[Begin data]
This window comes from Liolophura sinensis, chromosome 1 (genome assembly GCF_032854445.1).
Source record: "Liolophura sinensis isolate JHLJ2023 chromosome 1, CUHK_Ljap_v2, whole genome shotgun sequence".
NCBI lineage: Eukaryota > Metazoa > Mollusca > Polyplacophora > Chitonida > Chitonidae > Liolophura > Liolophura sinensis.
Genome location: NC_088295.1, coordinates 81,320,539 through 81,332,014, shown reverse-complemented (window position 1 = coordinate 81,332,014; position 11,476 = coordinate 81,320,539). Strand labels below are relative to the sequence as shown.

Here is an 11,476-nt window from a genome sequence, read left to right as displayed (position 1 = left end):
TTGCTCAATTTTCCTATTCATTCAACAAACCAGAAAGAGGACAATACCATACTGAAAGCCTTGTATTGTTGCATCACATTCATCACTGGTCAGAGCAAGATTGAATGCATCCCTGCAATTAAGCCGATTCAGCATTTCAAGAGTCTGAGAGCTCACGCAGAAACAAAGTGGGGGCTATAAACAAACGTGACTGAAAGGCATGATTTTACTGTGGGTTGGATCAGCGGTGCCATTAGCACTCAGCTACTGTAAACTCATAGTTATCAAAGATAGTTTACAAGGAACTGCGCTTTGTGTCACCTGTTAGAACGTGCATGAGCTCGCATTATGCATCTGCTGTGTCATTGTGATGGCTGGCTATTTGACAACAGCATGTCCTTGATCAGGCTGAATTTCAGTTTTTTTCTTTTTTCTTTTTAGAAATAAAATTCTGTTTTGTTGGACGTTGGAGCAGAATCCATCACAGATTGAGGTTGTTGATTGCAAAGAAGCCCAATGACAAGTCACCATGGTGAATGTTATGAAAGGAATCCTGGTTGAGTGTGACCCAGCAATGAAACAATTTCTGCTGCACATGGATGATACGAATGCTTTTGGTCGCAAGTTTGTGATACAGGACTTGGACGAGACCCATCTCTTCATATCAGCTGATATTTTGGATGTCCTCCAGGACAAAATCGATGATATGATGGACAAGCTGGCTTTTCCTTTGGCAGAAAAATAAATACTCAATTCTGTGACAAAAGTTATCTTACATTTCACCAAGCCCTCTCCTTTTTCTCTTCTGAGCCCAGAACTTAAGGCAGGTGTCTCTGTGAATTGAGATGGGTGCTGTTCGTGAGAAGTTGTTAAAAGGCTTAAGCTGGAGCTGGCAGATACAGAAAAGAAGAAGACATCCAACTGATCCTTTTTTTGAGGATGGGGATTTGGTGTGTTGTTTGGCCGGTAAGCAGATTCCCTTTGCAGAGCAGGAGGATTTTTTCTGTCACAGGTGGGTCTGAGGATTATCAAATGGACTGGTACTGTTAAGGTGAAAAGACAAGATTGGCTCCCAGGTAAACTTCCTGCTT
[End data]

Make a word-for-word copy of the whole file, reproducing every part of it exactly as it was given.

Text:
This window comes from Liolophura sinensis, chromosome 1 (genome assembly GCF_032854445.1).
Source record: "Liolophura sinensis isolate JHLJ2023 chromosome 1, CUHK_Ljap_v2, whole genome shotgun sequence".
NCBI lineage: Eukaryota > Metazoa > Mollusca > Polyplacophora > Chitonida > Chitonidae > Liolophura > Liolophura sinensis.
Genome location: NC_088295.1, coordinates 81,320,539 through 81,332,014, shown reverse-complemented (window position 1 = coordinate 81,332,014; position 11,476 = coordinate 81,320,539). Strand labels below are relative to the sequence as shown.

Here is an 11,476-nt window from a genome sequence, read left to right as displayed (position 1 = left end):
TTGCTCAATTTTCCTATTCATTCAACAAACCAGAAAGAGGACAATACCATACTGAAAGCCTTGTATTGTTGCATCACATTCATCACTGGTCAGAGCAAGATTGAATGCATCCCTGCAATTAAGCCGATTCAGCATTTCAAGAGTCTGAGAGCTCACGCAGAAACAAAGTGGGGGCTATAAACAAACGTGACTGAAAGGCATGATTTTACTGTGGGTTGGATCAGCGGTGCCATTAGCACTCAGCTACTGTAAACTCATAGTTATCAAAGATAGTTTACAAGGAACTGCGCTTTGTGTCACCTGTTAGAACGTGCATGAGCTCGCATTATGCATCTGCTGTGTCATTGTGATGGCTGGCTATTTGACAACAGCATGTCCTTGATCAGGCTGAATTTCAGTTTTTTTCTTTTTTCTTTTTAGAAATAAAATTCTGTTTTGTTGGACGTTGGAGCAGAATCCATCACAGATTGAGGTTGTTGATTGCAAAGAAGCCCAATGACAAGTCACCATGGTGAATGTTATGAAAGGAATCCTGGTTGAGTGTGACCCAGCAATGAAACAATTTCTGCTGCACATGGATGATACGAATGCTTTTGGTCGCAAGTTTGTGATACAGGACTTGGACGAGACCCATCTCTTCATATCAGCTGATATTTTGGATGTCCTCCAGGACAAAATCGATGATATGATGGACAAGCTGGCTTTTCCTTTGGCAGAAAAATAAATACTCAATTCTGTGACAAAAGTTATCTTACATTTCACCAAGCCCTCTCCTTTTTCTCTTCTGAGCCCAGAACTTAAGGCAGGTGTCTCTGTGAATTGAGATGGGTGCTGTTCGTGAGAAGTTGTTAAAAGGCTTAAGCTGGAGCTGGCAGATACAGAAAAGAAGAAGACATCCAACTGATCCTTTTTTTGAGGATGGGGATTTGGTGTGTTGTTTGGCCGGTAAGCAGATTCCCTTTGCAGAGCAGGAGGATTTTTTCTGTCACAGGTGGGTCTGAGGATTATCAAATGGACTGGTACTGTTAAGGTGAAAAGACAAGATTGGCTCCCAGGTAAACTTCCTGCTT